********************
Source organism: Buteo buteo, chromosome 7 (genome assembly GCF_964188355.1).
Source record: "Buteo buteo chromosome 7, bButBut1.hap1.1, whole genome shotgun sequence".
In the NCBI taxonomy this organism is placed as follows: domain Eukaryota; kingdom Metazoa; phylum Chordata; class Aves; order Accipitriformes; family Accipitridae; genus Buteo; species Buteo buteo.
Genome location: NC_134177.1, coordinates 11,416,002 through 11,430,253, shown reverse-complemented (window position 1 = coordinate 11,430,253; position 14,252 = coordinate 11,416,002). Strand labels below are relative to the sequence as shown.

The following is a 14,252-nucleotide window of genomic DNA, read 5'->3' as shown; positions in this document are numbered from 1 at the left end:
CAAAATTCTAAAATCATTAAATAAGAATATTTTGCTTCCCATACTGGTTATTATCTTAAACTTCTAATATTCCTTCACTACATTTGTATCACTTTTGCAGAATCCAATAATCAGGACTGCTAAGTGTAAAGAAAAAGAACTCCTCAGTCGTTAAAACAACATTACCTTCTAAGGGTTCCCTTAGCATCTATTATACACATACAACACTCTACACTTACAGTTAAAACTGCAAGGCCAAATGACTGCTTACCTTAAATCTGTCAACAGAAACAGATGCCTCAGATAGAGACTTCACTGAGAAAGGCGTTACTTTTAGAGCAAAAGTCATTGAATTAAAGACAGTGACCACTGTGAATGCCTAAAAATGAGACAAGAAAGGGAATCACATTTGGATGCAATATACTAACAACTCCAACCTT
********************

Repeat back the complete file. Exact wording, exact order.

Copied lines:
Source organism: Buteo buteo, chromosome 7 (genome assembly GCF_964188355.1).
Source record: "Buteo buteo chromosome 7, bButBut1.hap1.1, whole genome shotgun sequence".
In the NCBI taxonomy this organism is placed as follows: domain Eukaryota; kingdom Metazoa; phylum Chordata; class Aves; order Accipitriformes; family Accipitridae; genus Buteo; species Buteo buteo.
Genome location: NC_134177.1, coordinates 11,416,002 through 11,430,253, shown reverse-complemented (window position 1 = coordinate 11,430,253; position 14,252 = coordinate 11,416,002). Strand labels below are relative to the sequence as shown.

The following is a 14,252-nucleotide window of genomic DNA, read 5'->3' as shown; positions in this document are numbered from 1 at the left end:
CAAAATTCTAAAATCATTAAATAAGAATATTTTGCTTCCCATACTGGTTATTATCTTAAACTTCTAATATTCCTTCACTACATTTGTATCACTTTTGCAGAATCCAATAATCAGGACTGCTAAGTGTAAAGAAAAAGAACTCCTCAGTCGTTAAAACAACATTACCTTCTAAGGGTTCCCTTAGCATCTATTATACACATACAACACTCTACACTTACAGTTAAAACTGCAAGGCCAAATGACTGCTTACCTTAAATCTGTCAACAGAAACAGATGCCTCAGATAGAGACTTCACTGAGAAAGGCGTTACTTTTAGAGCAAAAGTCATTGAATTAAAGACAGTGACCACTGTGAATGCCTAAAAATGAGACAAGAAAGGGAATCACATTTGGATGCAATATACTAACAACTCCAACCTT